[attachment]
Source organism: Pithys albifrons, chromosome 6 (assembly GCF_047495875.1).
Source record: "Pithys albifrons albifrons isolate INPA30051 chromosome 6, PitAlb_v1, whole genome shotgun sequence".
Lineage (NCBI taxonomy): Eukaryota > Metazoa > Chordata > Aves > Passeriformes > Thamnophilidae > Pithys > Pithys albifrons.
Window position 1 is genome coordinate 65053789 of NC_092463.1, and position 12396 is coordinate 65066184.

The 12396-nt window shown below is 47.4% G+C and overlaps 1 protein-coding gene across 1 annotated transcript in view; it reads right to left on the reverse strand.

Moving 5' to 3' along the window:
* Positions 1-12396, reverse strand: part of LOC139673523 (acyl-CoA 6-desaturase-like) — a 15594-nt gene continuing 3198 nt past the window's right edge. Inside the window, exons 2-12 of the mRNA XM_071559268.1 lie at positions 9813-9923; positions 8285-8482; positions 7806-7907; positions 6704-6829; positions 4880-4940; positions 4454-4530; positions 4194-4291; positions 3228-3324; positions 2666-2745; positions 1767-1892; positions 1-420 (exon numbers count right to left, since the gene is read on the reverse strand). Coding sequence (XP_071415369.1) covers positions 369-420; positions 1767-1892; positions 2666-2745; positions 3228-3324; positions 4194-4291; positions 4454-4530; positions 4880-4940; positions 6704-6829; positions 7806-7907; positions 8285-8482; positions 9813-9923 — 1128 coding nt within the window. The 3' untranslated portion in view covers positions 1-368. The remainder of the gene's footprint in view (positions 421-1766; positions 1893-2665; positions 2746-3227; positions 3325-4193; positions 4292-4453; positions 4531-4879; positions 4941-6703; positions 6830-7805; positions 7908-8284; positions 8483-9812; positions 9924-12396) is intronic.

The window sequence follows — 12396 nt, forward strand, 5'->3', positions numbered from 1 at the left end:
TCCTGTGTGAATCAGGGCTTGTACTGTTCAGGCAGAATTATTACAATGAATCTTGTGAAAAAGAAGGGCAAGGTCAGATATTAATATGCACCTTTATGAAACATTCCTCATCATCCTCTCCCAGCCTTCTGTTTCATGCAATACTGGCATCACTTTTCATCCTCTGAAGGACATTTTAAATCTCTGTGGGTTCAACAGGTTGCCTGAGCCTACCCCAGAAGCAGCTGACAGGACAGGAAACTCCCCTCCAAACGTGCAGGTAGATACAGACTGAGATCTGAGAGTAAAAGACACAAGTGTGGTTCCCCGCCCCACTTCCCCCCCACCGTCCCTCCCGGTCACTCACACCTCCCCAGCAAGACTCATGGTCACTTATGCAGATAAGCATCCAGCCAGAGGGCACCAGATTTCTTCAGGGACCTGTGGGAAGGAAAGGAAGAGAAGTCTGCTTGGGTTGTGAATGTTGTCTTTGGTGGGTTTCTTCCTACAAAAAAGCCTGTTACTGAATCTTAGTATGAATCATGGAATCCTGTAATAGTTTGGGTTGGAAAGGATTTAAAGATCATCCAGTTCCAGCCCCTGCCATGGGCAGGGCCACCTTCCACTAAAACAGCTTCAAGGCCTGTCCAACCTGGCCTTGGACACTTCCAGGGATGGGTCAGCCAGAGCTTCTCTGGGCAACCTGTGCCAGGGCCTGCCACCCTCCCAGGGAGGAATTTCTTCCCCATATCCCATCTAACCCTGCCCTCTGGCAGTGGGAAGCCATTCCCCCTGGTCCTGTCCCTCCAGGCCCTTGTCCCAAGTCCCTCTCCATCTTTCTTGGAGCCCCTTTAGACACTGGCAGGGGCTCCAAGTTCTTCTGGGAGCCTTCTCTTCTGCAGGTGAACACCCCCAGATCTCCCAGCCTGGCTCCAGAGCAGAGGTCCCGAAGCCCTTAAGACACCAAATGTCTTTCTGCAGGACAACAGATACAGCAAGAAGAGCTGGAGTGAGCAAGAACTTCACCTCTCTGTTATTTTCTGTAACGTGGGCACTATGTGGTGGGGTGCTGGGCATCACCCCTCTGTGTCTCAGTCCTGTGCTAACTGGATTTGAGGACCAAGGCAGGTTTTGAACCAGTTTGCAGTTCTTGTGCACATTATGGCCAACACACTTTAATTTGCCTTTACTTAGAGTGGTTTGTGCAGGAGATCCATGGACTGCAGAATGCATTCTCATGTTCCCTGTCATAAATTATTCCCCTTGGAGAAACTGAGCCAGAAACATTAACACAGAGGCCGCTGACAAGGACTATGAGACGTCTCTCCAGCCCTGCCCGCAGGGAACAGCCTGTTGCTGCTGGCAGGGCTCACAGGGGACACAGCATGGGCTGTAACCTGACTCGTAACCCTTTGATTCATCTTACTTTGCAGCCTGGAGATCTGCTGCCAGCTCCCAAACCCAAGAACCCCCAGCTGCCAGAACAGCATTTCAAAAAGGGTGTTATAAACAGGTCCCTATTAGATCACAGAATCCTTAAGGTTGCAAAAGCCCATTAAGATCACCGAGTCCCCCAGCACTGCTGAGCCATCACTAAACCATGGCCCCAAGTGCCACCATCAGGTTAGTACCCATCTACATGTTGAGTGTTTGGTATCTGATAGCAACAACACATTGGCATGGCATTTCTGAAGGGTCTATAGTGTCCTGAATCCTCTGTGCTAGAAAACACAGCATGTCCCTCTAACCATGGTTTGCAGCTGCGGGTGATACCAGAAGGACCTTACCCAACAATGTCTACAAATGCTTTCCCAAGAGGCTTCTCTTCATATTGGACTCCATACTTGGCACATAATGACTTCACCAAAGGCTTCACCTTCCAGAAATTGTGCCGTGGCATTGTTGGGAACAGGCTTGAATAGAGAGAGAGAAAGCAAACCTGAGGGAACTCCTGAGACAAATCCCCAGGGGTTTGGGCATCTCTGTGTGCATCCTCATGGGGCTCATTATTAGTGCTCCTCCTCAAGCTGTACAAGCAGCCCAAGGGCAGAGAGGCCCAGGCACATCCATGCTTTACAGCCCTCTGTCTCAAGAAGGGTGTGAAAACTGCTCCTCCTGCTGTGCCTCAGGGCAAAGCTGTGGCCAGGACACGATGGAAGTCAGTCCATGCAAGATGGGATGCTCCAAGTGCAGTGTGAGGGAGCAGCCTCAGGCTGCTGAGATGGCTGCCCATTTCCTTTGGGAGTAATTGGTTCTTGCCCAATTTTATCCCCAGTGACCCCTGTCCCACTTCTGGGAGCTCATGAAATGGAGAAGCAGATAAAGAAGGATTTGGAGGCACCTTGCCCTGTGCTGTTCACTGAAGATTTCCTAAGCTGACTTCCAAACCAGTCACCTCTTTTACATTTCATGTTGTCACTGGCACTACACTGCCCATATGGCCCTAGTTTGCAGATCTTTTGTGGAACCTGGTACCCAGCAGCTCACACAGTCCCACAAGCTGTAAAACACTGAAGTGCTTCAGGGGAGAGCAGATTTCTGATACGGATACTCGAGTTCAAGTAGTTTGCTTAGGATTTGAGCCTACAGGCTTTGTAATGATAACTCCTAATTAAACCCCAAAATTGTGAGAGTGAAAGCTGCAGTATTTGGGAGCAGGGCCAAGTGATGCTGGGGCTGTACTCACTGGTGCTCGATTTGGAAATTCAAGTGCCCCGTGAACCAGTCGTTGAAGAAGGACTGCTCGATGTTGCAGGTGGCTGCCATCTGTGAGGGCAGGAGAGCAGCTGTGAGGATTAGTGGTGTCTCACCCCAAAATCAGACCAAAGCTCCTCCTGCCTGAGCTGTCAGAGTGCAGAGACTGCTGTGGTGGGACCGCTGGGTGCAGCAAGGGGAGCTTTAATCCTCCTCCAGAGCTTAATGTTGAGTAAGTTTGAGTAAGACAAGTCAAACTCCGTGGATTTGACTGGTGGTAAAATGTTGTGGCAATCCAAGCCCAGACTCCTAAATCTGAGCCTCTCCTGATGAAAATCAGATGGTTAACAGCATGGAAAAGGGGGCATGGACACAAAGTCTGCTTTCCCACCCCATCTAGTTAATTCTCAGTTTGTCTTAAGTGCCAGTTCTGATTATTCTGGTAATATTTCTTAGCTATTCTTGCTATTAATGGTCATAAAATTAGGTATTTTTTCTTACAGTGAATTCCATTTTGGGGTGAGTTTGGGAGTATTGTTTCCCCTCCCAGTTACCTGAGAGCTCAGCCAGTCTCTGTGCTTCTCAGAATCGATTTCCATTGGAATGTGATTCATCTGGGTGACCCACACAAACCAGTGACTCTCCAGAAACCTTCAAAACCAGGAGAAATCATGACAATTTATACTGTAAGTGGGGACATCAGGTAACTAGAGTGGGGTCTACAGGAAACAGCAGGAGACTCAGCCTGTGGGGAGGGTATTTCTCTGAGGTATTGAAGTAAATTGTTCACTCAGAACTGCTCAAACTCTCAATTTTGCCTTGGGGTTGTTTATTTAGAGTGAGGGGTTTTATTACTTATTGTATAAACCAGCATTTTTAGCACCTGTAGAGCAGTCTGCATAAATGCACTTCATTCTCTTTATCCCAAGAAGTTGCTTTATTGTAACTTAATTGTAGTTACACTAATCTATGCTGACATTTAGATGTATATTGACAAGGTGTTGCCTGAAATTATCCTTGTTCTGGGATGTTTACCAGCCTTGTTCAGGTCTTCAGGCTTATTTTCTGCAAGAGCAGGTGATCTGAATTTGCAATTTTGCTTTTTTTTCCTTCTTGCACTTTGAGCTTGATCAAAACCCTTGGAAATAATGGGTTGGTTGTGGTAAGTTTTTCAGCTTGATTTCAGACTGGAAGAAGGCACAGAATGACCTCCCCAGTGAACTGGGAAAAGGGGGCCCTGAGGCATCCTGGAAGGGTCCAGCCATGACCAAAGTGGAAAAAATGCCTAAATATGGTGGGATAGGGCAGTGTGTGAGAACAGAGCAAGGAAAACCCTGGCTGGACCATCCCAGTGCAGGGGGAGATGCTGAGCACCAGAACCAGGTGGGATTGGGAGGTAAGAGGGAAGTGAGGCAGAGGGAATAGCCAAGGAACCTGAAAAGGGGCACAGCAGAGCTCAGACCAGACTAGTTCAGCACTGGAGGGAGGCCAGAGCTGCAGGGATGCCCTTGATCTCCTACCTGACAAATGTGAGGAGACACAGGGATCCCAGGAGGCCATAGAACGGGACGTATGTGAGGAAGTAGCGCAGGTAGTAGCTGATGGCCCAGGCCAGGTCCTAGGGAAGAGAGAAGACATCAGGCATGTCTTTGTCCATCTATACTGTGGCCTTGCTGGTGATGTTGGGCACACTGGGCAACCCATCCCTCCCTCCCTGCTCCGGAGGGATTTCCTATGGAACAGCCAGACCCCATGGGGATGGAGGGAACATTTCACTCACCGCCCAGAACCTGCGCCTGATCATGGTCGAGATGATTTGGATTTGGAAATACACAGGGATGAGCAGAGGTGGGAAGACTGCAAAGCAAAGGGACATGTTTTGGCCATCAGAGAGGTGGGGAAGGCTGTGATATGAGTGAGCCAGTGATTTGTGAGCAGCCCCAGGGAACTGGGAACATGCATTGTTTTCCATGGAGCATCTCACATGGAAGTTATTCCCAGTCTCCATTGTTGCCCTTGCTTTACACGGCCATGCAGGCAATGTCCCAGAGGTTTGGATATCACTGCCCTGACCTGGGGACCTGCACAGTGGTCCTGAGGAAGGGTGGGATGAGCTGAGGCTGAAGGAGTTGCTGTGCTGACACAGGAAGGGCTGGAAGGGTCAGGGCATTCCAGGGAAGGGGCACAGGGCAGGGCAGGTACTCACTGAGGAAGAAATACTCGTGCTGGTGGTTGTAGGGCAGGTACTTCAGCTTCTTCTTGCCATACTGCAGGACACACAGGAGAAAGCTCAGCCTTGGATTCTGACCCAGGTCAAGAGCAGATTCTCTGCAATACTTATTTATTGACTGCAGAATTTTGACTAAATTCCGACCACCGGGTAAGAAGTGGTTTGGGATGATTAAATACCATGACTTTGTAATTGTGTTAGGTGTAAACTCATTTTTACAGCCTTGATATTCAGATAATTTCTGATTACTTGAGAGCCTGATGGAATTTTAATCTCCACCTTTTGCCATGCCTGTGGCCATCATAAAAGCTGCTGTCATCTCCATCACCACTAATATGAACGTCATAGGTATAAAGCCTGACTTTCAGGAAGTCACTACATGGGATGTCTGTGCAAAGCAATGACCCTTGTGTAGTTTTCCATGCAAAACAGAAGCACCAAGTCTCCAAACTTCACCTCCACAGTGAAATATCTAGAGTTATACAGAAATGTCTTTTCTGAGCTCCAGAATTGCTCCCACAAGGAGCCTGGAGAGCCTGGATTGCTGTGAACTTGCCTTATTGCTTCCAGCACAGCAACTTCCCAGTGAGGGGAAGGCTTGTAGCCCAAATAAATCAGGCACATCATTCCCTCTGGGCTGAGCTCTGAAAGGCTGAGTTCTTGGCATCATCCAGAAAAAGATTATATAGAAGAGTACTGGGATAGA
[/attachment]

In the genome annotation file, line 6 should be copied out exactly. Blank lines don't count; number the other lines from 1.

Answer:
Moving 5' to 3' along the window: